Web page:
As the Eclipse Progressed, Here's How California Power Generators ReactedDavid Wagman | August 24, 2017
Solar output on the California Independent System Operator (CAISO) electric system fell while the sun was partially obscured during the solar eclipse that passed across the continental United States on Aug. 21, 2017.
Much of the decrease in solar output was made up by increased electricity imports and increased generation from thermal units, most of which is fueled by natural gas. The insight came from the Energy Department's Energy Information Administration.
Although California was not in the path of totality, the state contains 43 percent of the national total for utility-scale solar and 40 percent of small-scale solar (as of May 2017). Much of the state’s solar capacity is located in areas where sunlight was obscured by as much as 60–70% percent during the eclipse.
Based on an average of the previous five weekdays, CAISO’s solar power output typically increases to about 9.1 gigawatts (GW) between 10:00 a.m. and 11:00 a.m. Pacific Time, or to roughly 31 percent of total load. On August 21, as the moon partially obscured sunlight, CAISO’s solar power output fell to 3.6 GW for that hour, about 60 percent lower than normal.
California also contains 5.7 GW of small-scale PV capacity. Electricity generation from small-scale capacity is not directly captured by CAISO but is reflected in a smaller overall load.
CAISO worked with other participants in the Western Energy Imbalance Market (EIM) to include the impact of the eclipse in their forecasts so that planning accurately reflected available electricity supply. The EIM allowed for balancing across much of the Western Interconnect as the eclipse moved across the region and affected solar output in different places at different times. CAISO also worked with natural gas generators to ensure sufficient fuel supplies ahead of the eclipse.
CAISO planned for the rapid reduction and resumption of net load caused by the loss of solar during the eclipse by procuring an additional 100 MW to 150 MW of regulation capacity for the eclipse period. Regulation capacity is a market-based ancillary service that is used to cover short-term gaps between demand and supply.
On August 21, CAISO's total net load between 10:00 a.m. and 11:00 a.m. Pacific Time was 1.2 GW higher than the average of the previous five weekdays, due in part to the loss of small-scale solar generation that would have reduced load in the absence of the eclipse. Increased output of mainly natural gas-fueled thermal generation and imports of electricity together offset the loss of solar generation resulting from the eclipse.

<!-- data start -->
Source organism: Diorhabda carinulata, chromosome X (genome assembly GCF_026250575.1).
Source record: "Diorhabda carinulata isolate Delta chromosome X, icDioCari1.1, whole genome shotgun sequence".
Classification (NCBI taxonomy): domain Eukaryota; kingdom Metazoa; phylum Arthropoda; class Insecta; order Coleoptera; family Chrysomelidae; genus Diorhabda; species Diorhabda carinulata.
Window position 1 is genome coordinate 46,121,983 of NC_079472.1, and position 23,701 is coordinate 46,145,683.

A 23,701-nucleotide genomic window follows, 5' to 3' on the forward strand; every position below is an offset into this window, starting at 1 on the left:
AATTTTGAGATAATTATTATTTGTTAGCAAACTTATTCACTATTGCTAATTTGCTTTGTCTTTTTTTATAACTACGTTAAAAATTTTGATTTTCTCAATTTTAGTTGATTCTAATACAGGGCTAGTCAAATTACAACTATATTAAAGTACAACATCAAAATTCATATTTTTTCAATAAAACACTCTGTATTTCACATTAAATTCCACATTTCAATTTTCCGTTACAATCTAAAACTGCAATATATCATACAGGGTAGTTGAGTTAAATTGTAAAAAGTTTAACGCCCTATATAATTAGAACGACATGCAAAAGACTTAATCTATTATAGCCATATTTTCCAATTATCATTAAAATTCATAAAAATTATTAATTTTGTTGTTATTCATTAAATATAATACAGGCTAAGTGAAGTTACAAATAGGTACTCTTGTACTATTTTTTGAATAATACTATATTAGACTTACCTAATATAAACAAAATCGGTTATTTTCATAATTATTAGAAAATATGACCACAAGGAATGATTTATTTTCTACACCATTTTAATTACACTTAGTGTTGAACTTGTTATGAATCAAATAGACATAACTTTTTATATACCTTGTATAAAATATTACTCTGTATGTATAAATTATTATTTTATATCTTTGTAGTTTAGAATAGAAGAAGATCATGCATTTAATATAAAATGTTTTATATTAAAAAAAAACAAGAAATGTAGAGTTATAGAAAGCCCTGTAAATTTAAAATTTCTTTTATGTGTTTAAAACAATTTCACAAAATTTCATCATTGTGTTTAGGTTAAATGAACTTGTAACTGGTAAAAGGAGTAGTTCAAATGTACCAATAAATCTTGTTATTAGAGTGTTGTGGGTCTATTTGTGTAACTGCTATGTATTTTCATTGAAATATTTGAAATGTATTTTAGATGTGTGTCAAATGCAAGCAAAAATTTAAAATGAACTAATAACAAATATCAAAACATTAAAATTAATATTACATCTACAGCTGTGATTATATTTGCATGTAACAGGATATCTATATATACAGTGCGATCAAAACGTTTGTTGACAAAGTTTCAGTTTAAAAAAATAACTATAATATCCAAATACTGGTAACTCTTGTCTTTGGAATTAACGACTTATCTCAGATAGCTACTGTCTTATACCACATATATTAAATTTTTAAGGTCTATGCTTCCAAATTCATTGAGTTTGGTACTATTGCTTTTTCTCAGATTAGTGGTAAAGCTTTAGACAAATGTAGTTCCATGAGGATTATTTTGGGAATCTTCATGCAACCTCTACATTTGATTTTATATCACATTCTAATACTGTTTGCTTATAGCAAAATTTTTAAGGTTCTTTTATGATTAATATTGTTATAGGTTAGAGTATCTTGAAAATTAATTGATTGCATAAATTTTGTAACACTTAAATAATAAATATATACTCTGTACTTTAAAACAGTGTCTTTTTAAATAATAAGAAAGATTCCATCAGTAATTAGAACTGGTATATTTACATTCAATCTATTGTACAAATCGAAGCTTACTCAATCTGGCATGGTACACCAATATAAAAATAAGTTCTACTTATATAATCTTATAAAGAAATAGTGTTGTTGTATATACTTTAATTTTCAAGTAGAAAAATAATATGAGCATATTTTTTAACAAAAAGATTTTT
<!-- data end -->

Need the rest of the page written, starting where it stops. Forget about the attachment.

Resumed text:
Thermal generation, almost all of which is fired by natural gas in CAISO, increased by 3.7 GW during the eclipse. Non-solar renewables in CAISO, the majority of which is conventional hydroelectric generation, also slightly increased output during the eclipse. Nuclear generation remained unchanged.
Imports of electricity increased by 2.2 GW during the hour of the eclipse as CAISO drew power from the Los Angeles Department of Water and Power, the Salt River Project Agricultural Improvement and Power District in Arizona and the Bonneville Power Administration in the Pacific Northwest, among others.
Wholesale electricity prices in CAISO's day-ahead electricity market were higher for the hours of the eclipse compared with average prices during the week before. The expected decrease in solar generation meant that other higher-priced resources were scheduled to run during the period.
According to CAISO, less solar generation dropped off during the eclipse than they had forecasted. That, along with an expected increase in solar availability after the eclipse, contributed to brief periods of too much generation on the system. CAISO's real-time prices dipped negative immediately after the eclipse, reflecting the oversupply situation, which resulted in some solar generation being curtailed. That helped slow the return of solar electricity onto the system across a couple of hours.